for string orchestra and 1 percussion
duration: 8 minutes
technologic 1-2 is so named as it comes from the first two movements of technologic, a work written for the Elektra String Quartet. This version has been rearranged for string orchestra with percussion.
The first movement of technologic 1-2 takes as its starting point the sound of the didjeridu. This effect requires the solo cellist to bow very heavily and forcefully across the strings, with the drone-like material gradually becoming interrupted by increasing numbers of interjections. The rest of the string orchestra acts much like a form of artificial reverberation, extending the material played first by the solo cello.
The second movement of technologic 1-2 is based on the characteristics of techno music, including an exuberant and rhythmically vibrant character. Based upon a constant percussion click-track, the string players weave intricate and interlocking patterns of material, working in sync to achieve the overall effect.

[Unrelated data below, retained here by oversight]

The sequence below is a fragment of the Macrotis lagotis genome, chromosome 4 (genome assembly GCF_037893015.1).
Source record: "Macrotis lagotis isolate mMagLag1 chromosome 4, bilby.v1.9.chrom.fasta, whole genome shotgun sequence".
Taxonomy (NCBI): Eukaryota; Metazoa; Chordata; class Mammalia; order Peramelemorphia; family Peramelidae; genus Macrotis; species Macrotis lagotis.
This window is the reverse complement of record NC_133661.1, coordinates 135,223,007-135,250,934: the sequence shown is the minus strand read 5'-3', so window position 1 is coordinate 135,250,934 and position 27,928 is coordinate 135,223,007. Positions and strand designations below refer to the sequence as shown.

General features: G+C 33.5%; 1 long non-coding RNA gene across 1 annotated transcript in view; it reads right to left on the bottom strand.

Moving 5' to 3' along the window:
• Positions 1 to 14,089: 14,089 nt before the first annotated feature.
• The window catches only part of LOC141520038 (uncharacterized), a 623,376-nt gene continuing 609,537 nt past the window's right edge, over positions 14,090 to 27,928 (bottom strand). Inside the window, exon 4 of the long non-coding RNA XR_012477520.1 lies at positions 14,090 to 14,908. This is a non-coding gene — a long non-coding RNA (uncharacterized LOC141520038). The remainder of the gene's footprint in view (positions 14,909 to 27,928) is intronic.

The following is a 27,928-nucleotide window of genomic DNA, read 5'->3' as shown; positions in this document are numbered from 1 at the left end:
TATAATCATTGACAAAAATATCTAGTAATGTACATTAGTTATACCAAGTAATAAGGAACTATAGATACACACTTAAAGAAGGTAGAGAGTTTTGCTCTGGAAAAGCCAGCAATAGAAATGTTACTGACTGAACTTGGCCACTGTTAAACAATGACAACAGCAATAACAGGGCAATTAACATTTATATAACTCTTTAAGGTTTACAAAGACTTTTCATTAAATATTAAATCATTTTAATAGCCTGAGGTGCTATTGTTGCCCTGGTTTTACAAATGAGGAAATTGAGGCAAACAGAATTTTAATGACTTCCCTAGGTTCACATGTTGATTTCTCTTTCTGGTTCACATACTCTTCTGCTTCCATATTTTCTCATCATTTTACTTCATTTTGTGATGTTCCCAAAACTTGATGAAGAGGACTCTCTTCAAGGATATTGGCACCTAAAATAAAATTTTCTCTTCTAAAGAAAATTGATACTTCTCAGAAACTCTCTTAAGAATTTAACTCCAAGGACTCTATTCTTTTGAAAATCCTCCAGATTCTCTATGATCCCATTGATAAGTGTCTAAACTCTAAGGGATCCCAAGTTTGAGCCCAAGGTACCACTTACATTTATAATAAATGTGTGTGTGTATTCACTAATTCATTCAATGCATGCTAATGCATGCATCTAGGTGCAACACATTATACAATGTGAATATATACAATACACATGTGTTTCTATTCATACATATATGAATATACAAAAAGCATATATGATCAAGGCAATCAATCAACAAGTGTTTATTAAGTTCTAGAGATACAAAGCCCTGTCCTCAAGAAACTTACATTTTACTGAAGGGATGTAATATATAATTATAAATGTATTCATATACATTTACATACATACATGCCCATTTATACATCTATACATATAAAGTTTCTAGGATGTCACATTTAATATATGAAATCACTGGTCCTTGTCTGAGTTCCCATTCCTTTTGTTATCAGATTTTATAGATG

notes by Matthew Hindson.
CD Recording Available?
- This work is recorded on the disc
- . This disc is available free of charge by contacting the composer.
This piece is challenging for a good high school orchestra – but certainly rewarding and students enjoy the piece and performing it.
The percussion in this piece requires two xylophones – however, the percussion part can be played on two other matched percussion instruments, such as two woodblocks or two claves. The piece has been played in its original version for string quartet with Aboriginal clapping sticks.
If there is no percussionist available, a CD recording of the percussion part is available for hire through Faber Music.
There are extensive notes on the second movement of this piece in the composersâ€™ Ph.D. exegesis, which can be found on this site.
The second movement of technologic 1-2 was featured in the dance piece Ellipse, choreographed for the Sydney Dance Company by Graeme Murphy in 2002.